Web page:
have being so in a sense toxic due to the radiation exposure we had that
individuals were no longer buying it and all the exhaustive marketing efforts
that we were able to engage ourselves in was just not paying off. And so that was the exact moment
when I saw the limitation of policy and how the intervention that
we can do through the government itself is limited when it comes to not only
shaping a narrative, but also looking at the ways that we can actually reach out to our
own citizens. And this is the moment that I realized that we had to find a way to
re-evaluate how governance structures work not only inside the mayoral [provincial] level
but also in the federal level when it comes to higher state powers. In most of
the countries that we were able to so far look into through this fellowship, we
see how we can rely on the international human rights law and different types of
national laws that set and refer into the actual human rights context of the
issues that we see. However, in countries where speaking out itself is almost
considered to be a social crime, it’s hard to even testify for your own case!
And that is exactly the reason why when we come to looking into the way that we
are to structure our entire cultural system into addressing the issues that
we have, we must find a bottom-up approach in terms of reforming what we
already have. And that is the reason why in the end
of my entire individual research project that I was allowed to conduct, and had the privilege to actually engage myself in, I reached the conclusion where we have to apply the
principles that we see in conventional businesses onto what we can see into
the government, so that we can apply that also on to our local NGOs as well, which
is all founded along the three lines of governance, risk management, and
compliance. If we were to apply these three principles and take it into the
extreme levels, an extreme meaning just to make sure that we can follow it
properly, we at least will be able to have a general baseline understanding of
the scientific facts behind the environment that individuals live in. And
that was the main takeaway that was I able to have since the rest of the entire
experience was based on the pro/con evaluation. The pros are based on how we
can actually interact with individuals who need assistance. The con is the more
we interact with these individuals who are in need of assistance, or even try to
write papers about them, we expose them socially. So we may
improve their livelihood but at the same time we put them at risk, and we don’t
really get to think about how what kind of livelihoods they get to live afterwards
if we are researchers since we get to leave but originally I’m also
born and raised in Japan and in Fukushima. I lost my house with these
fellow people of Fukushima in Japan. And as an individual who is going to
go back home, and next year I get to be with them, and actually
share my experiences with them. However, even if I were to share my experience of being in an international university, there are limitations to that, since even disseminating information on social media leads to further exposure, writing an academic paper about it leads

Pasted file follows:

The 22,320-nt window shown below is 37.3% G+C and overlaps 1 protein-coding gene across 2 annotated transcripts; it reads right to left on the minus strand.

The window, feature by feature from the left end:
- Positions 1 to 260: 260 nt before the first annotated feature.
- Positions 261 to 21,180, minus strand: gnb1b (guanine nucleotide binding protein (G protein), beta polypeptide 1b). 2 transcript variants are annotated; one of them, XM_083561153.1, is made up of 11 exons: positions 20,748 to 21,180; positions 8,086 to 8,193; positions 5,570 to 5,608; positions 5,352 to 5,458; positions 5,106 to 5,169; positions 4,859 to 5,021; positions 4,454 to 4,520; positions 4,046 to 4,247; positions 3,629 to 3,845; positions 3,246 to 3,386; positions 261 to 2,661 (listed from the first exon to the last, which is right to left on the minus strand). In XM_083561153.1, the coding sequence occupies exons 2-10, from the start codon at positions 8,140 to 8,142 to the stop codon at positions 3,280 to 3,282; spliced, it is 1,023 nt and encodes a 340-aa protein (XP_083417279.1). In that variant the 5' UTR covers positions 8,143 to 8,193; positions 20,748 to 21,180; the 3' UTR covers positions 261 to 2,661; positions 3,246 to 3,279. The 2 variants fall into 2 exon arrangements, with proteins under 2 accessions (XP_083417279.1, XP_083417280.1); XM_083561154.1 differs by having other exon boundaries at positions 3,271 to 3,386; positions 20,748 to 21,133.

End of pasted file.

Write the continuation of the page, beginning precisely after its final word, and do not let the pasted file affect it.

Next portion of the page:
into situations in which normal individual citizens don’t have exposure
to it or don’t have access to it and whenever we can make any sort of social
event through artistic movements which I have been engaging in for the past
around eight years and also had the opportunity to engage myself in this
year, we see a problem where we think about it for one second and then it just
goes away. And so the entire experience that I was able to have is based on how
we can actually look onward and it’s extremely fundamental and very, very down
to the core, and looking how 1) We need an accurate map to show which area of
Fukushima is actually dangerous, because even to this day we don’t have a proper
accurate map that shows which area inside the region that we live in is
dangerous. 2) We need to find a way to restructure the
governance structure that has been done in terms of the financial markets within
Japan especially since June of this year, but at the same time into the
legislature group, and 3) Being how individually we must find a way to cope with the actual fact that no matter how much we were to seek aid or even support as
refugees, no matter how much we try to even show our pain or even share that,
sometimes even having other researchers come in and all these efforts, in the end
of the day we have occasions where we are no longer able to use it for the
betterment of what we can do. And so the question is, “well what can we do?” and to
that answer, I realized how we had these different citizens who never protested,
never posted a single thing, but all they ever did in my own hometown and also in
the forefront of the nuclear Daiichi power plant, was to just volunteer all
the way through and it’s something that everyone can do but it’s also engraved
in all of our not only humanity but also in our culture to help one another as well.
And now with the Olympics coming up in 2020, we have another opportunity to
see that. And we’ve been seeing an influx of population, and we hope to see
that again. So thank you for this opportunity.
[Applause]